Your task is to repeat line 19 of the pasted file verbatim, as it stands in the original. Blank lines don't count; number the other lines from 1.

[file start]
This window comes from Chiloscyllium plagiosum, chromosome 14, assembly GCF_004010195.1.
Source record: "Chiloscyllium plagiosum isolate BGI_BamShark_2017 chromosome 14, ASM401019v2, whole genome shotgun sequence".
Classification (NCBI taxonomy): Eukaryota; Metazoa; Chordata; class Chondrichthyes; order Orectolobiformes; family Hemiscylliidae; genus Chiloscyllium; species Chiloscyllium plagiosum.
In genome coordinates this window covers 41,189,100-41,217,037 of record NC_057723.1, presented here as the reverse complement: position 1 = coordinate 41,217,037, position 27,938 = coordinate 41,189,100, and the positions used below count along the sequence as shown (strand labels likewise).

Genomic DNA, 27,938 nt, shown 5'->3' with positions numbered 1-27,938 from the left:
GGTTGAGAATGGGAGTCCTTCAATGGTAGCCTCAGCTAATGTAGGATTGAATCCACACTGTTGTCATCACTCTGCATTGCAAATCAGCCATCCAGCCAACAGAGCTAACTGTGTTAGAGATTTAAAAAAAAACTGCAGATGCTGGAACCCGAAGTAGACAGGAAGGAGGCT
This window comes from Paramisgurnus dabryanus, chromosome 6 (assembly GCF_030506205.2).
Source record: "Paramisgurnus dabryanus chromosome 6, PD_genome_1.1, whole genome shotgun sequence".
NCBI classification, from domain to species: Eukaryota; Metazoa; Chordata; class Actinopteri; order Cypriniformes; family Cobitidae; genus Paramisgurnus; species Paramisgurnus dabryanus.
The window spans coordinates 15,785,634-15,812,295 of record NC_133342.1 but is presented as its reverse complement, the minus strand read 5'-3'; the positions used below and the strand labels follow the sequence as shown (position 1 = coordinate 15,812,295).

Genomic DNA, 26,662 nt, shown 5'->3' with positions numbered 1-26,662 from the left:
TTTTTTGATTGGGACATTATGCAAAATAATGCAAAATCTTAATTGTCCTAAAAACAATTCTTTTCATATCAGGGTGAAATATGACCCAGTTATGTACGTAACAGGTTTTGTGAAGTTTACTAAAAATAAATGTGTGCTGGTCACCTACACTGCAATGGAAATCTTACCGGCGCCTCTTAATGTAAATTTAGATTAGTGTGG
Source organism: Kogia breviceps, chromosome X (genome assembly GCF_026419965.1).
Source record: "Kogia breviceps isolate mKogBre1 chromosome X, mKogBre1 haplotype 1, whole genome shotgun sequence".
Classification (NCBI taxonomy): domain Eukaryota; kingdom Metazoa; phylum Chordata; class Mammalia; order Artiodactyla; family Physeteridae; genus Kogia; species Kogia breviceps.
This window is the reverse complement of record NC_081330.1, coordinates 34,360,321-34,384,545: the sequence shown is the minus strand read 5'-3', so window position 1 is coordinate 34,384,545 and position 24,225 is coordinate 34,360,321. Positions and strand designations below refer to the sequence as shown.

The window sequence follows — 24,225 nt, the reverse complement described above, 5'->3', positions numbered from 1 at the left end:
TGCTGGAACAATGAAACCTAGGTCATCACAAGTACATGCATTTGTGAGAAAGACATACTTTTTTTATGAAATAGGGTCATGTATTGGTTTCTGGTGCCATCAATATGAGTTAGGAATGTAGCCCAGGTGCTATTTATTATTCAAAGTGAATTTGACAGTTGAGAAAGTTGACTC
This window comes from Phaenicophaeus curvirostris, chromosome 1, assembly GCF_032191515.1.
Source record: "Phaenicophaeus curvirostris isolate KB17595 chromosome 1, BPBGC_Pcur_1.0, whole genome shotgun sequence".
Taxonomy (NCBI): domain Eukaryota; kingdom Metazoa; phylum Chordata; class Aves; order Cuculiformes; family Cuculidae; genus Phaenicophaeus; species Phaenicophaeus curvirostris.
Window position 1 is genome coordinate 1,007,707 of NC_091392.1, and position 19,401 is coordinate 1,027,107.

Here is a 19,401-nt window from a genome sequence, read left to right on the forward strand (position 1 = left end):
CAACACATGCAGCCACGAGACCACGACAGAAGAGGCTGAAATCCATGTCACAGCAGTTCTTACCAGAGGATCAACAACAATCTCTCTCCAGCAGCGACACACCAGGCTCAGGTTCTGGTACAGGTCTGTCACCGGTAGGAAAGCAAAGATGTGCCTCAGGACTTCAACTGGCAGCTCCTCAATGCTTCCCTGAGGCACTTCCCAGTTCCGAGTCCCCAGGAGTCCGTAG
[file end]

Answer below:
This window comes from Phaenicophaeus curvirostris, chromosome 1, assembly GCF_032191515.1.